This book considers the representation of madness in contemporary British
theatre, examining the rich relationship between performance and mental health,
and questioning how theatre can potentially challenge dominant understandings
of mental health. Carefully, it suggests what it means to represent madness in
theatre, and the avenues through which such representations can become
radical, whereby theatre can act as a site of resistance.
Engaging with the heterogeneity of madness, each chapter covers differentattributes and logics, including: the constitution and institutional structures of
the contemporary asylum; the cultural idioms behind hallucination; the means by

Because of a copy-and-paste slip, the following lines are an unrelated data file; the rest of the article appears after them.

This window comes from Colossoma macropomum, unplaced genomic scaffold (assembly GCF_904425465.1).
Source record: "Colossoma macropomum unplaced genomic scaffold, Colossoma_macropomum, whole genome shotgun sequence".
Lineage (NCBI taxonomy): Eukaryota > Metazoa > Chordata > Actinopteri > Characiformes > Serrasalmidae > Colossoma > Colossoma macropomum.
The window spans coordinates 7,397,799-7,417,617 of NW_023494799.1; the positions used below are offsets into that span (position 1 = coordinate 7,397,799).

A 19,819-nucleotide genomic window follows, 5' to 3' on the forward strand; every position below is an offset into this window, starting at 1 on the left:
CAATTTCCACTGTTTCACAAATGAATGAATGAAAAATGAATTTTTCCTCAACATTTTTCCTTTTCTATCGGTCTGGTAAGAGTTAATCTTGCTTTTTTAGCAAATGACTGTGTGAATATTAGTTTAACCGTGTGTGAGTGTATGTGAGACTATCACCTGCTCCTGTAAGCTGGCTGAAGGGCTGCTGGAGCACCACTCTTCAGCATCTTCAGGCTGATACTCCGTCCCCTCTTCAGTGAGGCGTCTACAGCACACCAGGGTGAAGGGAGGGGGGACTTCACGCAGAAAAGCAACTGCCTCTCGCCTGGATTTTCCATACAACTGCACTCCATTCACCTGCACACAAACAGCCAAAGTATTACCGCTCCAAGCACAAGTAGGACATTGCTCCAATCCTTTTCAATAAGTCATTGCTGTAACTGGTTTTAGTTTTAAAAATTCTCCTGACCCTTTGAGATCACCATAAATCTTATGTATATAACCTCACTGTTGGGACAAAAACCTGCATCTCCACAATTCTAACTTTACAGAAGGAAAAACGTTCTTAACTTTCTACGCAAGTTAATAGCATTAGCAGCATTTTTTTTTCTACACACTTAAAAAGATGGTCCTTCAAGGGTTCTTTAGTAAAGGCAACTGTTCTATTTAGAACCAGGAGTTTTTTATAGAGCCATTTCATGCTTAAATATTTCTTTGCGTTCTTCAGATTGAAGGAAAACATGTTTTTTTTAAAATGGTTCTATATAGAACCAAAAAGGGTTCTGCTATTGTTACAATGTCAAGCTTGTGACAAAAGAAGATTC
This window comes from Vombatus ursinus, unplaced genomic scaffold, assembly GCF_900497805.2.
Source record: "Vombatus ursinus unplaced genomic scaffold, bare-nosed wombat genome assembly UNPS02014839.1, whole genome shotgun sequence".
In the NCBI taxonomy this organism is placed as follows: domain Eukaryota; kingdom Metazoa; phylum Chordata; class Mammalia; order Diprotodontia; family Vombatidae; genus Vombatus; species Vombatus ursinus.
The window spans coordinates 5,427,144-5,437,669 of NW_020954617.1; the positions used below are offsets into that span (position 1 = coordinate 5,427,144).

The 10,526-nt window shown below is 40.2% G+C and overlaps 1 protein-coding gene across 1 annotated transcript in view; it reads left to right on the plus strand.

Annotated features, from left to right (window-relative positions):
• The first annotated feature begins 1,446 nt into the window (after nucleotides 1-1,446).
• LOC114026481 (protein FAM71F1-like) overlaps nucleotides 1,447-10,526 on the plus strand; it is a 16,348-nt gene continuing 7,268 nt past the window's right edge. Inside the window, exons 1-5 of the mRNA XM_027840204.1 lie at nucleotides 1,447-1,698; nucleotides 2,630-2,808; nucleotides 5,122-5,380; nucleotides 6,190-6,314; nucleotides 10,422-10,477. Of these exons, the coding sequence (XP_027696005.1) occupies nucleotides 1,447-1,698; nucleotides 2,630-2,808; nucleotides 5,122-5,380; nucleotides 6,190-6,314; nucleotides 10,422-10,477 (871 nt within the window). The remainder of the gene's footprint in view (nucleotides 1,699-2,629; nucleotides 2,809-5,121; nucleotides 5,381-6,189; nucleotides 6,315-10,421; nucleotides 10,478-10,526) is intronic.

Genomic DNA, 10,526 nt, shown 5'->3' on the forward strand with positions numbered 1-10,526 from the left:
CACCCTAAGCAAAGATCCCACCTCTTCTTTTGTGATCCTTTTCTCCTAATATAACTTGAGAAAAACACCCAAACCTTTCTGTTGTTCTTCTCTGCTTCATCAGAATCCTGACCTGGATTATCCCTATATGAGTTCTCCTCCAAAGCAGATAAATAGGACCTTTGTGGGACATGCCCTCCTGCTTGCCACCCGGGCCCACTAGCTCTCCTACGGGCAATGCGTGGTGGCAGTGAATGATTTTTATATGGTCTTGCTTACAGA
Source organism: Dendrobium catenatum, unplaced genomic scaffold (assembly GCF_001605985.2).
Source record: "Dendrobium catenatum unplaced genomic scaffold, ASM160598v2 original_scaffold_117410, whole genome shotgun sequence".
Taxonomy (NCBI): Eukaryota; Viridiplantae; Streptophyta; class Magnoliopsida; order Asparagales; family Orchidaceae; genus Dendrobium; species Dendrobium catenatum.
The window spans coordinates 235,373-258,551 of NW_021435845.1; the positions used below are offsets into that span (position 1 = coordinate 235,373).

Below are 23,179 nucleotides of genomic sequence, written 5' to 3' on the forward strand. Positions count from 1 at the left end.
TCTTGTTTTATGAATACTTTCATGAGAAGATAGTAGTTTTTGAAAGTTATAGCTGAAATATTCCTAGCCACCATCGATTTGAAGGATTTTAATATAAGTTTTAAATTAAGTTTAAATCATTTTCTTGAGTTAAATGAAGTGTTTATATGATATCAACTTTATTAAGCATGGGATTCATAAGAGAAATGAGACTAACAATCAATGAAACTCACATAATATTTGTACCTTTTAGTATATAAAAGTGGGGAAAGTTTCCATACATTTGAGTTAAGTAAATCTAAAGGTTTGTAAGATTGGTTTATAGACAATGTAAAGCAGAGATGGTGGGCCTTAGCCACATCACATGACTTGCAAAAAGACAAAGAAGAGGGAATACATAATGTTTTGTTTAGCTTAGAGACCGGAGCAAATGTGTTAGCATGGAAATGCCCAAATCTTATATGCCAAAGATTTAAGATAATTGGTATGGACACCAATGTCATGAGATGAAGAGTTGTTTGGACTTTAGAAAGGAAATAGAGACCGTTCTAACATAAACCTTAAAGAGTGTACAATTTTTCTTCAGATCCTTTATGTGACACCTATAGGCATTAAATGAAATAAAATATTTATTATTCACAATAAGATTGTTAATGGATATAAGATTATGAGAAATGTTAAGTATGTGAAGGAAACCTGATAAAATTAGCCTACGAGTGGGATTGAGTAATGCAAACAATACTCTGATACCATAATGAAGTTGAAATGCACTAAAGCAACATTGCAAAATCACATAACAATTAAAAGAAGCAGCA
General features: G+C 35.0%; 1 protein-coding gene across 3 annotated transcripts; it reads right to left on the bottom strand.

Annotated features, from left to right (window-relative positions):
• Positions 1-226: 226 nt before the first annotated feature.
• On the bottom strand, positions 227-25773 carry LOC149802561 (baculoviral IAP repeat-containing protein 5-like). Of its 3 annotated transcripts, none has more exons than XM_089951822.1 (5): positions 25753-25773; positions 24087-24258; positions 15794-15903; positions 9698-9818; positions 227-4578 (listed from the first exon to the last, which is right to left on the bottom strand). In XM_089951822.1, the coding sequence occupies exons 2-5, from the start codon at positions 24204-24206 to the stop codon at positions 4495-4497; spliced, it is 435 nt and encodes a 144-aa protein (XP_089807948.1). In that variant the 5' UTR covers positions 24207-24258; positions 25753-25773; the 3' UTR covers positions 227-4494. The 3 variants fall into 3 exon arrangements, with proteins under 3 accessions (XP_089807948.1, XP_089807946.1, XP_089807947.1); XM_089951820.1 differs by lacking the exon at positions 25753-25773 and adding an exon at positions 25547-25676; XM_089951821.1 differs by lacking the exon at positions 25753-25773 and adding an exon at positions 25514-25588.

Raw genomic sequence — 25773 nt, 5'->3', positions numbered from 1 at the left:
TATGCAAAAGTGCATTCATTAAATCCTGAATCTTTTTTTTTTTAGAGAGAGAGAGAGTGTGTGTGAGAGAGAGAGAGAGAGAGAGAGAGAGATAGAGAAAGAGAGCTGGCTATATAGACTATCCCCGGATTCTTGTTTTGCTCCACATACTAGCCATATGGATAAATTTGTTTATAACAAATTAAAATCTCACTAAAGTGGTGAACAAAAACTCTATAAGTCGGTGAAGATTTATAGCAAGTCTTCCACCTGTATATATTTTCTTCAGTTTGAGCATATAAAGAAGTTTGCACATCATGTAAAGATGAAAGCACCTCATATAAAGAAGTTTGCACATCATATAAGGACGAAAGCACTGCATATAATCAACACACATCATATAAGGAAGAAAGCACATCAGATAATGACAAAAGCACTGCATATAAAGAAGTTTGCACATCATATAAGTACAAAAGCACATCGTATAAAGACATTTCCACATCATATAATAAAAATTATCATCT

which suicide is apprehended and approached; how testimony of the mad person
is interpreted and encountered.
As a study that interrogates a wide range of British theatre across the past 30
years, and includes a theoretical interrogation of the politics of madness, this is
a crucial work for any student or researcher, across disciplines, considering the
politics of madness and its relationship to performance.